I don't care. If I pop on the site and he is going political, I go somewhere else and check back the next day. I won't change his mind any more than he will change mine, but it doesn't diminish his ability to interest and/or entertain me.

I recently pre-ordered Phoebe Damrosch's book, "Service Included", telling of her experiences as a captain at Per Se Restaurant in addition to being a general memoir. In it, she mentions breaking up with a guy because, in addition to a few other reasons, he was a republican. At one point past the halfway point in the text she rips off a paragraph-long anti-Bush/republican/conservative diatribe and then boasts thereafter that the rant should have cleared out the "red-staters". She proudly admits to not talking beyond the bare minimum to her out-of-town guests during the Republican National Convention in New York, just in case they were there for the event.

I read the book in 2 1/2 hours. She's a great writer and has so far led a very interesting life, not to mention being exposed intimately to an organization I have been obsessed with for most of the last decade. Her political foundations seem to me to be, by far, the most immature part of her, but I will pre-order her next book and look forward to its arrival.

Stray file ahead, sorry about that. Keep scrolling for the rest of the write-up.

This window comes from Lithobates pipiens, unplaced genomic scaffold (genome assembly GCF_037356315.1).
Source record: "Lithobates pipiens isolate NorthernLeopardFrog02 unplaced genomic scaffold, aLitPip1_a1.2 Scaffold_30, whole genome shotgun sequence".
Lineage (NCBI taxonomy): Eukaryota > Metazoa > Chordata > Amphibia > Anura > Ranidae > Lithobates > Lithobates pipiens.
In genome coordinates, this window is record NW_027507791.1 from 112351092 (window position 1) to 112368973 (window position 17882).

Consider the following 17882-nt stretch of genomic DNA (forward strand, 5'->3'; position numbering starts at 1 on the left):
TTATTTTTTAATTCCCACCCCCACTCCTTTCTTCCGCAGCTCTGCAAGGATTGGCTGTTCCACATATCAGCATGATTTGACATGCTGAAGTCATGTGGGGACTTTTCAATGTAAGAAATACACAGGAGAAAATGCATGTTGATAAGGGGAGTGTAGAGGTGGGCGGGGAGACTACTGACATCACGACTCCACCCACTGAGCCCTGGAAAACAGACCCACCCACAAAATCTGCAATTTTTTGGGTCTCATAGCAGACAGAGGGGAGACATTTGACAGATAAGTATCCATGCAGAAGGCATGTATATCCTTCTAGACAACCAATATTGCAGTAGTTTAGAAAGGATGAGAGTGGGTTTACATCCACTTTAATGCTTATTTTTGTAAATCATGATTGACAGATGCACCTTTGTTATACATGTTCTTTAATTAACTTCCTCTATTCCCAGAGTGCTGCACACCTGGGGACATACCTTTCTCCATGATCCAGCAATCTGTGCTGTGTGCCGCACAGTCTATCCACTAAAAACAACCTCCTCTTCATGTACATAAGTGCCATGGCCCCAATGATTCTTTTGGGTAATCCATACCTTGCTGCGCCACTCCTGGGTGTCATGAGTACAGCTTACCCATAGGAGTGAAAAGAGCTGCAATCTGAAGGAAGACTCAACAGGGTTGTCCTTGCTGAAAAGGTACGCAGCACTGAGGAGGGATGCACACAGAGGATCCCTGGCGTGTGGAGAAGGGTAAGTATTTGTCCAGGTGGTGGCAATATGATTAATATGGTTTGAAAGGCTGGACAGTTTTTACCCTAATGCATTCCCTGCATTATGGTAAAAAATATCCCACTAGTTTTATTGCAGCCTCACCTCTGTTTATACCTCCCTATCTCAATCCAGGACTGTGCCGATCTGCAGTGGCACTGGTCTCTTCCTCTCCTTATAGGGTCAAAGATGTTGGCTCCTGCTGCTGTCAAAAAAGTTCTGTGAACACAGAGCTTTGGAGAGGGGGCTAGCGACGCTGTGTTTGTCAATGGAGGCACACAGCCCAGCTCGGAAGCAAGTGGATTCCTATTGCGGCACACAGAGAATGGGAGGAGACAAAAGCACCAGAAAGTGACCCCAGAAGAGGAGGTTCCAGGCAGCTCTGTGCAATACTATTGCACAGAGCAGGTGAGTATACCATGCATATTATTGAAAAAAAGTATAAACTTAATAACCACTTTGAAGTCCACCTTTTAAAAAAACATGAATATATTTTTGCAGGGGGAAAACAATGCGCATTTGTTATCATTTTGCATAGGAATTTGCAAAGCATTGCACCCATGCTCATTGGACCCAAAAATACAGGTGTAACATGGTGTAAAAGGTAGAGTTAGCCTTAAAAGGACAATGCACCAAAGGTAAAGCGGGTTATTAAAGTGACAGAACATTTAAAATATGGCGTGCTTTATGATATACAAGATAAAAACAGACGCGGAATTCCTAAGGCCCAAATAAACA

I am comfortable that I can take the good with the bad, as I see it, in other citizens [excepting really annoying guests--but that is perfectly understandable behavioral revulsion rather than political or ideological aversion]. I just find it more than a little ironic that so many liberals cannot.


Anonymous William Keleher said...

It is a sad state of affairs that the divisive, finger-pointing politics of people like Tom DeLay and Al Franken have seemingly shoved aside the statesmanship that was present as recently as the last generation.